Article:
My guest this week used to regard music as a mostly-ignorable atmosphere. Then one inspirational moment changed everything. She was listening to Mike Oldfield when a character leaped, fully formed, into her imagination – an enigmatic pirate of the Caribbean, skilled with a cutlass and a roguish smile. This character also proved a turning point in her career, as her agent advised her that the adult readership did not want stories about pirates. But so strong was her conviction about the character that she wrote him anyway – and thus her indie career was born. She is Helen Hollick, her novels are the Sea Witch series, and she’s on the Red Blog with her Undercover Soundtrack. All say ‘arrr’.
‘The thoughts start flowing again’ – The Undercover Soundtrack, Will Overby
I’m finding it so curious to see how many novelists in this series are inspired by Bruce Springsteen. He’s probably not the kind of artiste people would imagine if you mentioned using music as a muse to write, but he’s behind so many characters and character dilemmas. My guest this week has compiled writing soundtracks ever since he was at school, and still keeps mixtapes from that time. He revisits them occasionally out of amused curiosity, and says that Springsteen gave his characters a gritty humanity he couldn’t otherwise have found. Decades on, he’s using soundtracks just as much as ever – sometimes not to write, but to fill himself with the book’s mood before he sits down at the keyboard. He is Will Overby and he’s on the Red Blog with his Undercover Soundtrack.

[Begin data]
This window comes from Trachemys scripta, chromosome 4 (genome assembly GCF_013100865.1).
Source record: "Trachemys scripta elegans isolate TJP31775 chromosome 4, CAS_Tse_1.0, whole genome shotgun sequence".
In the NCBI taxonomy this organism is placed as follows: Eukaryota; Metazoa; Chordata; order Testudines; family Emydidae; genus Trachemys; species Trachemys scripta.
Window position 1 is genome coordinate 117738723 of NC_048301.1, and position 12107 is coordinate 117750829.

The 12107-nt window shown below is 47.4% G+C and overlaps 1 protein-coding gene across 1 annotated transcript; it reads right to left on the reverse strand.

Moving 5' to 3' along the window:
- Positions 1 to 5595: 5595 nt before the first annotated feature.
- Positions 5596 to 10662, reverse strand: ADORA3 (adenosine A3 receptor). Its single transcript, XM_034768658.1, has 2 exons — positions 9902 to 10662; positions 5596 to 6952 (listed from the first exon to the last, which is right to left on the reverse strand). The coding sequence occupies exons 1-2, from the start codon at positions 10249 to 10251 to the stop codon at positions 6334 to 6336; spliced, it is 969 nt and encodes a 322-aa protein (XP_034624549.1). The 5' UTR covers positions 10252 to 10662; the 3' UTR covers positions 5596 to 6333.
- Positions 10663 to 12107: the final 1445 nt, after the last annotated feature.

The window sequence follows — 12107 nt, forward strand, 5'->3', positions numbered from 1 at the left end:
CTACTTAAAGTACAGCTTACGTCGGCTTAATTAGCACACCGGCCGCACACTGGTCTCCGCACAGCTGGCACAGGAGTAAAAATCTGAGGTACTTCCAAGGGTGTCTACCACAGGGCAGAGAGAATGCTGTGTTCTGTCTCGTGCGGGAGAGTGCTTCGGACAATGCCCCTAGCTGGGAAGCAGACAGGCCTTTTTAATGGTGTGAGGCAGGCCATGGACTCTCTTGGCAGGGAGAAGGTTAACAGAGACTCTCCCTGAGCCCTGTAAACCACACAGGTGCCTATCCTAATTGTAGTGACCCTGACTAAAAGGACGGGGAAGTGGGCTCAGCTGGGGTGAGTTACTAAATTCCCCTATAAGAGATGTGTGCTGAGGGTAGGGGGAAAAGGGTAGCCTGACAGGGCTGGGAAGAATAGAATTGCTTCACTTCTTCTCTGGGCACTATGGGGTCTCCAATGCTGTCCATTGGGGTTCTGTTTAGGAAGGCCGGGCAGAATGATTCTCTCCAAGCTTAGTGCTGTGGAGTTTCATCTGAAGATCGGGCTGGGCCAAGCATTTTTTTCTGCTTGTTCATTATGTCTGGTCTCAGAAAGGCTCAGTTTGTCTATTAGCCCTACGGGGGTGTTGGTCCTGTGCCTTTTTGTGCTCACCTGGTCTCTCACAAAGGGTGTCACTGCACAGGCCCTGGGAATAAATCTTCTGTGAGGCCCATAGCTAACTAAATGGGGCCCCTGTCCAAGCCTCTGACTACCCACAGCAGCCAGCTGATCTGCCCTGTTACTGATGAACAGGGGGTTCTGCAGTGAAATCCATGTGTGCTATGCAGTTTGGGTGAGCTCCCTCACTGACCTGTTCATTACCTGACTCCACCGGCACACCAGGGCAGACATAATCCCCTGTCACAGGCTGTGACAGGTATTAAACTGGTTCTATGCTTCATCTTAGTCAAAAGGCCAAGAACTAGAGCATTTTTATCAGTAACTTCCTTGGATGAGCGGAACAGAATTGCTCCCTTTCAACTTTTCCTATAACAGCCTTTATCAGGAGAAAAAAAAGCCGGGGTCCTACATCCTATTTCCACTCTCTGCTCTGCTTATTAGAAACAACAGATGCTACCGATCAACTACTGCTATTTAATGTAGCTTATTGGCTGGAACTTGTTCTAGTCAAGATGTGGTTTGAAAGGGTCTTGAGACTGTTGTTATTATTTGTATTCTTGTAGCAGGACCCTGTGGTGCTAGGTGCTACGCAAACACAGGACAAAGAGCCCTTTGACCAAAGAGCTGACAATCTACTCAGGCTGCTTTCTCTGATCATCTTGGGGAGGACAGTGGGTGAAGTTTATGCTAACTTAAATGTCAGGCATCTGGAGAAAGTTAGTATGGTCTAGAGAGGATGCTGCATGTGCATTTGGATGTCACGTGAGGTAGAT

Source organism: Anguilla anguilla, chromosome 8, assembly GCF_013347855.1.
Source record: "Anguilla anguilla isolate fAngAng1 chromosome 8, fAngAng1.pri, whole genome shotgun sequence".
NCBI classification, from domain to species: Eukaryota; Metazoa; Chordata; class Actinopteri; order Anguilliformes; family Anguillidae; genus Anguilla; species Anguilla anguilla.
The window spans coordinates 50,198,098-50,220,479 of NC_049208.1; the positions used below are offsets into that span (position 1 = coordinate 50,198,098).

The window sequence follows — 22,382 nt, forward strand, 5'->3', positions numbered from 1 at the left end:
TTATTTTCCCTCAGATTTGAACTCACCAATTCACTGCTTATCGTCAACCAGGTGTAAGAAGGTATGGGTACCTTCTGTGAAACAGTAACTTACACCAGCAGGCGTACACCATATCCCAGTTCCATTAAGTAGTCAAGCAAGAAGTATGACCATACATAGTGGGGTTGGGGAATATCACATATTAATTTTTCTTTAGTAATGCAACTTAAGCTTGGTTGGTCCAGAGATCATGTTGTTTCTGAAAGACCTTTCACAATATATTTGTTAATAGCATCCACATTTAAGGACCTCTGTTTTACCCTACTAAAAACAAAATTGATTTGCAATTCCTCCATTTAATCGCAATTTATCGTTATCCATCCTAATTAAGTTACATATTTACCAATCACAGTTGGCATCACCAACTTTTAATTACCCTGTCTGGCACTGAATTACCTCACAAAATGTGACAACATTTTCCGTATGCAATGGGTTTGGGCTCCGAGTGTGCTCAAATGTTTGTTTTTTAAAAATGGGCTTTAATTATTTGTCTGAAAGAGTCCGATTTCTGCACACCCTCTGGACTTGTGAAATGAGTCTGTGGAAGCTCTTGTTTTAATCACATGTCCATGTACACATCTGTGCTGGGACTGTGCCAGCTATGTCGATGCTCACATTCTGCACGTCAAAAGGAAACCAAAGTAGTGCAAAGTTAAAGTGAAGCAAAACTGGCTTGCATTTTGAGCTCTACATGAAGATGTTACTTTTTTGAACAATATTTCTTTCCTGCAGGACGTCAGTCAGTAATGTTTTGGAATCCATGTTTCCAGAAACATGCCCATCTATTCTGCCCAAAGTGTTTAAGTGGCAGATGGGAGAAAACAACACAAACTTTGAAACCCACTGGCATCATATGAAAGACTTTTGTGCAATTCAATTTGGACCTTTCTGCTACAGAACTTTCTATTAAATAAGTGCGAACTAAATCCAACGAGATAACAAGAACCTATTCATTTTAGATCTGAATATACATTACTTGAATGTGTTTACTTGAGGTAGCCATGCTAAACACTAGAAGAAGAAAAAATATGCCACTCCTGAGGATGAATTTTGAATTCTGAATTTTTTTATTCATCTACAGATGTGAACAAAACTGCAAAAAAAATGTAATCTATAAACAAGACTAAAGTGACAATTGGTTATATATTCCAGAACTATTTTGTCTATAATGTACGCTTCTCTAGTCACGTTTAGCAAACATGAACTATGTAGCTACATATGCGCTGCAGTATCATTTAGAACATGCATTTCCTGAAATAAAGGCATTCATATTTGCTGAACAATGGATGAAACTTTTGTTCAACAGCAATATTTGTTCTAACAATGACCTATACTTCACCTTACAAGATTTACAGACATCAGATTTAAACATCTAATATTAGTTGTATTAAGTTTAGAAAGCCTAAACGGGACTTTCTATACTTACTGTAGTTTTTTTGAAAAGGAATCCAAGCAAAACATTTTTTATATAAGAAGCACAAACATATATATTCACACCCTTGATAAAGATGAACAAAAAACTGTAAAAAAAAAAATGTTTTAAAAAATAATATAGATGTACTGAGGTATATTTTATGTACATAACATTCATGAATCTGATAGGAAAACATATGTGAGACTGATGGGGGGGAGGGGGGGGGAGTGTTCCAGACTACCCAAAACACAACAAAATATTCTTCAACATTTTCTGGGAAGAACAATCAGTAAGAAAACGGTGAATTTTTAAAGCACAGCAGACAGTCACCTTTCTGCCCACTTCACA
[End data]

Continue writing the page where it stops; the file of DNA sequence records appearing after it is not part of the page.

‘Visions break out like fireworks on my inner retina’ – Devon Flaherty, The Undercover Soundtrack
My guest this week describes inspiration as those moments when something small suddenly leaps out and becomes significant. And countless times, the trigger has been music. An entire fantasy trilogy conjured itself when a song took root in her mind. She says she’s sometimes had to hide her soundtracks in case her young children come across unsuitable lyrics, but would not be separated from the songs that feed her imagination so richly. She is Devon Flaherty and she’s on the Red Blog with her Undercover Soundtrack. PLUS there’s a signed copy of one of her novels AND a CD to be won…
Shaking off the ghost – guest post at Jessica Bell’s
When I was ghostwriting, I longed to have a novel published with my own name on. Today I’m talking about my journey to make that happen at The Alliterative Allomorph, bloggish home of author, singer, poet and songwriter Jessica Bell.